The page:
The Literary Theory Of Structuralism

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The literary theory of Structuralism attempts to explain the connections between concepts, images, and people. Particularly, the French Structuralists utilize the concept of binary comparisons in order to explain how everything relates to each other. This theory argues that people comprehend the world around them by the understanding the differences between objects or ideas and other objects or ideas, e.g. understanding the dark because it is not light. Children learn the concept of opposites so that they can describe things; they discover the difference between big and small before they understand the notions themselves. Therefore, by using the literary theory of French Structuralism, readers can establish the binary differences between the two sets of lovers in Much Ado about Nothing, explaining how the use of contrasting characters reveals the complexity of love, and comments on society’s conventions in Shakespeare’s day.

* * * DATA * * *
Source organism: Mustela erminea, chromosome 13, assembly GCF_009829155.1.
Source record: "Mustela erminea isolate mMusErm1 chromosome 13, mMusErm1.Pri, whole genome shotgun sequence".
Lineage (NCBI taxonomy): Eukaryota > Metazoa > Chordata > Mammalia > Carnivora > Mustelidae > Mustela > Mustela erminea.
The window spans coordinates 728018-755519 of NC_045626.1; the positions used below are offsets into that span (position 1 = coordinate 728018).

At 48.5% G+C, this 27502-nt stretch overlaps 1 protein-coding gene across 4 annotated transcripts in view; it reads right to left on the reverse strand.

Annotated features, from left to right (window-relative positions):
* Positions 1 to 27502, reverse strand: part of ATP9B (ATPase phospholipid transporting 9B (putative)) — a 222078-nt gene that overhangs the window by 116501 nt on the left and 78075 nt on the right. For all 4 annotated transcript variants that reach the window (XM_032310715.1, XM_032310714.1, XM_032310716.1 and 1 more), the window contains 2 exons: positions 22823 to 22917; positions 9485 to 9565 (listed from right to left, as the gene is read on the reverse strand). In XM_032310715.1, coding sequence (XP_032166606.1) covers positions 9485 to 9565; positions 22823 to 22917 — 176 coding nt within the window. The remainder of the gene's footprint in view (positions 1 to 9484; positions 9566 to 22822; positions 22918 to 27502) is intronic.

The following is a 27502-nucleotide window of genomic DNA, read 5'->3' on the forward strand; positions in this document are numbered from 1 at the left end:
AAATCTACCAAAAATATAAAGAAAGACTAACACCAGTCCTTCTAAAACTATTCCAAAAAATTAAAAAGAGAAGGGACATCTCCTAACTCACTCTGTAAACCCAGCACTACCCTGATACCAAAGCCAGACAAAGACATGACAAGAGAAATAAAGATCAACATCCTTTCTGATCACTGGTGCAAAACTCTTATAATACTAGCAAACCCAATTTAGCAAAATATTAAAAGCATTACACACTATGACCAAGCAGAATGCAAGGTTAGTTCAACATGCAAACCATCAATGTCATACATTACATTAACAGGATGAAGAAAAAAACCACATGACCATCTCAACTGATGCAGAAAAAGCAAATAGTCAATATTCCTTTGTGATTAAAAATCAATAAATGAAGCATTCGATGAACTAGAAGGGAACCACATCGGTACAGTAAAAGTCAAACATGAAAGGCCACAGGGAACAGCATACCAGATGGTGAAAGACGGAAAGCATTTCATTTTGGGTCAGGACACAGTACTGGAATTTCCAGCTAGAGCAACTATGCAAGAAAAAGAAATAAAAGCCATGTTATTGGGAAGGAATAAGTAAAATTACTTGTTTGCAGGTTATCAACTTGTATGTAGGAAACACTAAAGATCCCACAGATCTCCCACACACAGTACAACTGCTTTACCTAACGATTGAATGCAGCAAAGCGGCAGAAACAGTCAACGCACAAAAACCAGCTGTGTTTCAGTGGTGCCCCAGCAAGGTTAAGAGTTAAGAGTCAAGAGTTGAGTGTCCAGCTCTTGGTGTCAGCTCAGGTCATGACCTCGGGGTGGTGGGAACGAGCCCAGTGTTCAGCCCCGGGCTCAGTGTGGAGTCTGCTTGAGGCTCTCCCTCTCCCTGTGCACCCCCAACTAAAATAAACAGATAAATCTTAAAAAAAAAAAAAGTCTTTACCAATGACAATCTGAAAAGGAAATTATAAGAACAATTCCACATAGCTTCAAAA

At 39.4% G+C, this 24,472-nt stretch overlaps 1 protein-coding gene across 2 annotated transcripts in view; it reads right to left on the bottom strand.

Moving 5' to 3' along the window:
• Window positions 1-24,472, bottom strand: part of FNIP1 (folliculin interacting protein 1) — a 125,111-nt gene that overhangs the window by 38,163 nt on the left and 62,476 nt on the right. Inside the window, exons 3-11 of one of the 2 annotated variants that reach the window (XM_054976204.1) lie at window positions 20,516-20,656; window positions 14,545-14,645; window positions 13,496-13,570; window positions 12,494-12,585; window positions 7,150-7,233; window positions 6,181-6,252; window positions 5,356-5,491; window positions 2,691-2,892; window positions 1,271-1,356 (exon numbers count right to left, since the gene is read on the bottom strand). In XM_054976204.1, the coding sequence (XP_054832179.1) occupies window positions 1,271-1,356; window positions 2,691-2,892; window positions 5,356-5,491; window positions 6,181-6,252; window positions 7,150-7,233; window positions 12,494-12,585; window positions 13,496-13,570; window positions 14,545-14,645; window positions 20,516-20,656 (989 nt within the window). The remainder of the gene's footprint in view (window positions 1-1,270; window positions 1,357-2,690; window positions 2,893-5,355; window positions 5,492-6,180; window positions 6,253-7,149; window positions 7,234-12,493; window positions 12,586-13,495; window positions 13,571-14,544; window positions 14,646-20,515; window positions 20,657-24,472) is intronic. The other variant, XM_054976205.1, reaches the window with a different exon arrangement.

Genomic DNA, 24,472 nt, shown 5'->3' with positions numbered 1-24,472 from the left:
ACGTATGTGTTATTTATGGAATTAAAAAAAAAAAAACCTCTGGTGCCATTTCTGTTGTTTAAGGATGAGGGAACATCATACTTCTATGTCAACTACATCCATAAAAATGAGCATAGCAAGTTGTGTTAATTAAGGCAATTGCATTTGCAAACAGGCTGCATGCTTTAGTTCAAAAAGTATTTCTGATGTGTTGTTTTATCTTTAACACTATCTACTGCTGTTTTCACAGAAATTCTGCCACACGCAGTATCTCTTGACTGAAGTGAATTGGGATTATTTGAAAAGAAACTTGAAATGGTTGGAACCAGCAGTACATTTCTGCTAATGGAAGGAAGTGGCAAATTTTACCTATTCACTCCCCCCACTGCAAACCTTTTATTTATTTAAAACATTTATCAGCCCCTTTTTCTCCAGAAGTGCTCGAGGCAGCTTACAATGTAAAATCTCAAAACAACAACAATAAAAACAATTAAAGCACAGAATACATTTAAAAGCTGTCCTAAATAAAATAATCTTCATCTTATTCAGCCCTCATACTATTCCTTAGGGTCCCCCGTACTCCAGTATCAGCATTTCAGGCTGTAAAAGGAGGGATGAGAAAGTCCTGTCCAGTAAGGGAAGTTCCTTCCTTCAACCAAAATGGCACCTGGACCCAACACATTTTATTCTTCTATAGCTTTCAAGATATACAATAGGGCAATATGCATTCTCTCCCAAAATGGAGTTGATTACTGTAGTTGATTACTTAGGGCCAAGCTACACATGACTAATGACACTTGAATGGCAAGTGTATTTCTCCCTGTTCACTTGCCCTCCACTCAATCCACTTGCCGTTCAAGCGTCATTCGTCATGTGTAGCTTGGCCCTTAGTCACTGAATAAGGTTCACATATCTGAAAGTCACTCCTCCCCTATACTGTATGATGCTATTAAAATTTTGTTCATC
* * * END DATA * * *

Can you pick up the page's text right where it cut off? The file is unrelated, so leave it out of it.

A leading Structuralist Ferdinand de Saussure ascertains in “Course in General Linguistics” that “in language there are only differences” (70). These differences make up the world, and comparing them allows readers to have a deeper understanding of life. However, binaries must play off each other within a context in order to have meaning. Gregory Castle offers the goal of Structuralism: “Functional Structuralism is primarily concerned with language as it is manifested in social contexts” (186). The social context is the construct that illuminates
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